2. For those who do not wish or are not able to walk the whole route, places along the route should be designated where they can join.

3. Plan routes that are flat or gently sloped and solid (not muddy, rocky).

4. Research accessible public restrooms along the route and point them out on a map.

Demonstrations

1. Make sure the stage is accessible by renting a set of portable ramps (to ramp a few steps only) or a truck with a lift.

2. Designate a specific space in front of the stage for people with disabilities and their friends/affinity groups to guarantee the best visibility for deaf and hearing-impaired people, people with visual impairments, and people who use wheelchairs.

3. Provide sign language interpretation and publicize this fact on your publicity. A program longer than two hours requires at least two interpreters.

4. Remember to maintain wide aisles where possible and to provide tapes of any written materials (e.g. programs).

5. Provide accessible portable toilets.

General Communication

To facilitate communication between hearing people and people with hearing disabilities where there is no sign language interpreter, have only one person speak at a time. Further, hearing people should face the person with a hearing irnpairment, and move their lips naturally, and remember not to shout. Even though lip-reading is only about 30% effective, it is better than nothing. If you don't know sign language, you can still use gesture and facial expressions to emphasize your meaning. Also, have paper and pencil available in case you get stuck.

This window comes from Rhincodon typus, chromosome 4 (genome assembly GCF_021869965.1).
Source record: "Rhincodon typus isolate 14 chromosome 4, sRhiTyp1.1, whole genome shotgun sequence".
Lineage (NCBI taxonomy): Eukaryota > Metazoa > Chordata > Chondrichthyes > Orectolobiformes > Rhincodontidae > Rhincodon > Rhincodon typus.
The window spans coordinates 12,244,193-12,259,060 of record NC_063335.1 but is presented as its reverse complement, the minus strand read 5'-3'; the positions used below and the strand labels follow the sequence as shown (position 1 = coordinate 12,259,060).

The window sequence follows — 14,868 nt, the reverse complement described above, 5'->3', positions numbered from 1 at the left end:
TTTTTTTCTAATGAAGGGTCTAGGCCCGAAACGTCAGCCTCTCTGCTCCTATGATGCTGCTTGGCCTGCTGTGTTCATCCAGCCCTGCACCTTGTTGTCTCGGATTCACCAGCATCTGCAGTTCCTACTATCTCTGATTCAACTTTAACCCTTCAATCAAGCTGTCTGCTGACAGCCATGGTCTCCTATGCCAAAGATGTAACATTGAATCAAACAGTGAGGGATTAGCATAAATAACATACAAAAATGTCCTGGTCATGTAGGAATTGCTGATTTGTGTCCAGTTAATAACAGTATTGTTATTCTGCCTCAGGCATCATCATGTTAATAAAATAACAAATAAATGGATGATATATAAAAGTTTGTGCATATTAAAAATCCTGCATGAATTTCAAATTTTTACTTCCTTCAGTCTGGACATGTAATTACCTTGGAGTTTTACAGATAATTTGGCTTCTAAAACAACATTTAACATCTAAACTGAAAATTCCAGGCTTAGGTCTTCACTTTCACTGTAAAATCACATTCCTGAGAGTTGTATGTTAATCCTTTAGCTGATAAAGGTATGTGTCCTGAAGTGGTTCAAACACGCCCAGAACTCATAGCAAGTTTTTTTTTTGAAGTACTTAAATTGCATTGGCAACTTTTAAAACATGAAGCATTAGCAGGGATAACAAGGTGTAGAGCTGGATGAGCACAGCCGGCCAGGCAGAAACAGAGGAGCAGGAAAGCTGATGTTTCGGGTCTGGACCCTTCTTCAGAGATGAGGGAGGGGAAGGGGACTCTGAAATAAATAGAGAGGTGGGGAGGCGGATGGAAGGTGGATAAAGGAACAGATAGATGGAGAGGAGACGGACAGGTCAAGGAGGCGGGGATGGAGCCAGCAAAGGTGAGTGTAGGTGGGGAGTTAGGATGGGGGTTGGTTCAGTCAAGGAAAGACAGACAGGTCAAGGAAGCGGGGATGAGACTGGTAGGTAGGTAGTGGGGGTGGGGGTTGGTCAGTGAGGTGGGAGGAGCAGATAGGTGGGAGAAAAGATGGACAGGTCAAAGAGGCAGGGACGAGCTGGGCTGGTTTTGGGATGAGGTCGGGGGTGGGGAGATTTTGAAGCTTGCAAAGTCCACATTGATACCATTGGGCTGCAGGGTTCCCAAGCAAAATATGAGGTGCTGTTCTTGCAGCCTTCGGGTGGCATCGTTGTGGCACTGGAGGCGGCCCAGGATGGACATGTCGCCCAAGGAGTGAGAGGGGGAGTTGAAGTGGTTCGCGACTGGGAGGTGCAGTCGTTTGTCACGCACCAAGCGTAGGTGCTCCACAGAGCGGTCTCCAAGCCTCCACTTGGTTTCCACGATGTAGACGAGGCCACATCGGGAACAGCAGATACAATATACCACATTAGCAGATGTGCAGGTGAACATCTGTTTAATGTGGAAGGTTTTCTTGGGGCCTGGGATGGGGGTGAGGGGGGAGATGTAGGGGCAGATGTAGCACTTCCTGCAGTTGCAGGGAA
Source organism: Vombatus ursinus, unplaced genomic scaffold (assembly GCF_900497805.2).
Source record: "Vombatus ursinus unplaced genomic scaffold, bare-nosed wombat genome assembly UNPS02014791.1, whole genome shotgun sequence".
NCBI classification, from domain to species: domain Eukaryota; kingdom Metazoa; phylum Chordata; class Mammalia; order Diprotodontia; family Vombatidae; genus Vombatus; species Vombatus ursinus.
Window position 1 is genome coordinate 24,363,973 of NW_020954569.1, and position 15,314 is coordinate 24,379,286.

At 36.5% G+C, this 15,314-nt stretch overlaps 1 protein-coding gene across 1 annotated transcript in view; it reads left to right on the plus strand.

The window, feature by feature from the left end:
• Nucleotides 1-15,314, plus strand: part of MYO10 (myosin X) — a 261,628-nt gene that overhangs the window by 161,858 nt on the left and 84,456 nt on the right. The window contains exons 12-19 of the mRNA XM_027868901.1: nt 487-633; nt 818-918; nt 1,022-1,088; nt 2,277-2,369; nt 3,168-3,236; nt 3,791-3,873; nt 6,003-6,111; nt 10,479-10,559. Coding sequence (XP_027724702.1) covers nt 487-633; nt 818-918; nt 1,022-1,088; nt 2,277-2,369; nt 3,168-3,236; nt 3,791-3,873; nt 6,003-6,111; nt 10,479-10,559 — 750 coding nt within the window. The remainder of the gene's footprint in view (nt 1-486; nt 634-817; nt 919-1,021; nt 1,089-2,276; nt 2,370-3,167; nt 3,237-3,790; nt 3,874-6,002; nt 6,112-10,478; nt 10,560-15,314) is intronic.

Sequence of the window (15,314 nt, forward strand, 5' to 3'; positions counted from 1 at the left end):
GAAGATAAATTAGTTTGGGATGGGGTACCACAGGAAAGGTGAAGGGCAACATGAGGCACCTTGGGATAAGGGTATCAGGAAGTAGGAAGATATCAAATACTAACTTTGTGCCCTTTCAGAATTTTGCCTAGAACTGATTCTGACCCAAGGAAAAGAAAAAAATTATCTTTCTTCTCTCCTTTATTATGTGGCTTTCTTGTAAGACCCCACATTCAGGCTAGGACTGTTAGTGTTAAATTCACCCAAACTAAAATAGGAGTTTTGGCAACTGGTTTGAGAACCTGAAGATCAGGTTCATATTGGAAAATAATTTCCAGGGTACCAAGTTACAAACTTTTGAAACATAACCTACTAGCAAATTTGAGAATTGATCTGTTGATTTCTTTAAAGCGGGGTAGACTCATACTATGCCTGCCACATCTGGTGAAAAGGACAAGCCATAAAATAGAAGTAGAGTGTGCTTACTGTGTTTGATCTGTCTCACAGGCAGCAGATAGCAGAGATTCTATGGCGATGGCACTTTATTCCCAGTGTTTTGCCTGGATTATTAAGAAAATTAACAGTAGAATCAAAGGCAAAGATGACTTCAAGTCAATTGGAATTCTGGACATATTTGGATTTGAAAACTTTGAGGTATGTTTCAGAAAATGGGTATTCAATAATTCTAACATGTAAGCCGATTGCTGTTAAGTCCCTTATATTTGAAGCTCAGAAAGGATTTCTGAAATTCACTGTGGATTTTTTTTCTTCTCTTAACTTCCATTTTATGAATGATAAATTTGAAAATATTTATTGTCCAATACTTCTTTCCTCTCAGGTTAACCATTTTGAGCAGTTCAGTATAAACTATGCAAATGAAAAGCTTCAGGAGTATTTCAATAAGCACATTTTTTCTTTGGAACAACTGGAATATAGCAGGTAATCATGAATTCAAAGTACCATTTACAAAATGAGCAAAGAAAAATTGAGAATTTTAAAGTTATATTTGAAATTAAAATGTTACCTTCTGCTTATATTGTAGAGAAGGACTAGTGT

People who cannot speak clearly need their listeners to slow down and pay close attention. Ask the person to repeat or spell what he or she said rather than pretending you understood.

People with visual disabilities need verbal descriptions to provide missing information.

People who learn slowly or differently need concepts to be organized and simple - summarize frequently. This will help clarify issues for everyone.

 

Arrest and jail Concerns